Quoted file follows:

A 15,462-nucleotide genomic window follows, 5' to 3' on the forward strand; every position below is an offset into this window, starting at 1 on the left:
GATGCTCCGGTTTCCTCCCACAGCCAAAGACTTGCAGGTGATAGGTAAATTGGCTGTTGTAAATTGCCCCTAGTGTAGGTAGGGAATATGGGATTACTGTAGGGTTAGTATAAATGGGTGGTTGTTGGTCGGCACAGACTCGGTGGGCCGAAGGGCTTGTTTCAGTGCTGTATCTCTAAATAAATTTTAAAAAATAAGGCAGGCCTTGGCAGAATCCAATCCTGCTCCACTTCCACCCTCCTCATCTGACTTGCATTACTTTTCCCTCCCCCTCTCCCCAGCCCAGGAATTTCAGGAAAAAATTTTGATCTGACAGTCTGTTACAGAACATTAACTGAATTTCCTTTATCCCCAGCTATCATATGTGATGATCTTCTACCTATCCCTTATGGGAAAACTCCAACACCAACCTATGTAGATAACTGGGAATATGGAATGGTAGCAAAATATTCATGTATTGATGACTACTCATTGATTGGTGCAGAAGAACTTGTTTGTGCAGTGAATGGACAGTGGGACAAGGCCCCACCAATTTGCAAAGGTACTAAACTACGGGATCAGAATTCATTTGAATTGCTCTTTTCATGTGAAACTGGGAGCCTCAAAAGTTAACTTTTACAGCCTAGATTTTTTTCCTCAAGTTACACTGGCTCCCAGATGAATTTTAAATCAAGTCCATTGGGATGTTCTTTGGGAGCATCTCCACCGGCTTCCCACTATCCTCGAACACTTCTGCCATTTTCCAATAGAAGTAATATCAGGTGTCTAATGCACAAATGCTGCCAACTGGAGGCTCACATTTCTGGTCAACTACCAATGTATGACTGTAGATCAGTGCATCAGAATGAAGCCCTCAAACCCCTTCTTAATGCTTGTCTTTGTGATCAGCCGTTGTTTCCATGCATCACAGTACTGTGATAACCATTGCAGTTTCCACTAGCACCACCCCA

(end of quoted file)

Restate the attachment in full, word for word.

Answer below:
A 15,462-nucleotide genomic window follows, 5' to 3' on the forward strand; every position below is an offset into this window, starting at 1 on the left:
GATGCTCCGGTTTCCTCCCACAGCCAAAGACTTGCAGGTGATAGGTAAATTGGCTGTTGTAAATTGCCCCTAGTGTAGGTAGGGAATATGGGATTACTGTAGGGTTAGTATAAATGGGTGGTTGTTGGTCGGCACAGACTCGGTGGGCCGAAGGGCTTGTTTCAGTGCTGTATCTCTAAATAAATTTTAAAAAATAAGGCAGGCCTTGGCAGAATCCAATCCTGCTCCACTTCCACCCTCCTCATCTGACTTGCATTACTTTTCCCTCCCCCTCTCCCCAGCCCAGGAATTTCAGGAAAAAATTTTGATCTGACAGTCTGTTACAGAACATTAACTGAATTTCCTTTATCCCCAGCTATCATATGTGATGATCTTCTACCTATCCCTTATGGGAAAACTCCAACACCAACCTATGTAGATAACTGGGAATATGGAATGGTAGCAAAATATTCATGTATTGATGACTACTCATTGATTGGTGCAGAAGAACTTGTTTGTGCAGTGAATGGACAGTGGGACAAGGCCCCACCAATTTGCAAAGGTACTAAACTACGGGATCAGAATTCATTTGAATTGCTCTTTTCATGTGAAACTGGGAGCCTCAAAAGTTAACTTTTACAGCCTAGATTTTTTTCCTCAAGTTACACTGGCTCCCAGATGAATTTTAAATCAAGTCCATTGGGATGTTCTTTGGGAGCATCTCCACCGGCTTCCCACTATCCTCGAACACTTCTGCCATTTTCCAATAGAAGTAATATCAGGTGTCTAATGCACAAATGCTGCCAACTGGAGGCTCACATTTCTGGTCAACTACCAATGTATGACTGTAGATCAGTGCATCAGAATGAAGCCCTCAAACCCCTTCTTAATGCTTGTCTTTGTGATCAGCCGTTGTTTCCATGCATCACAGTACTGTGATAACCATTGCAGTTTCCACTAGCACCACCCCA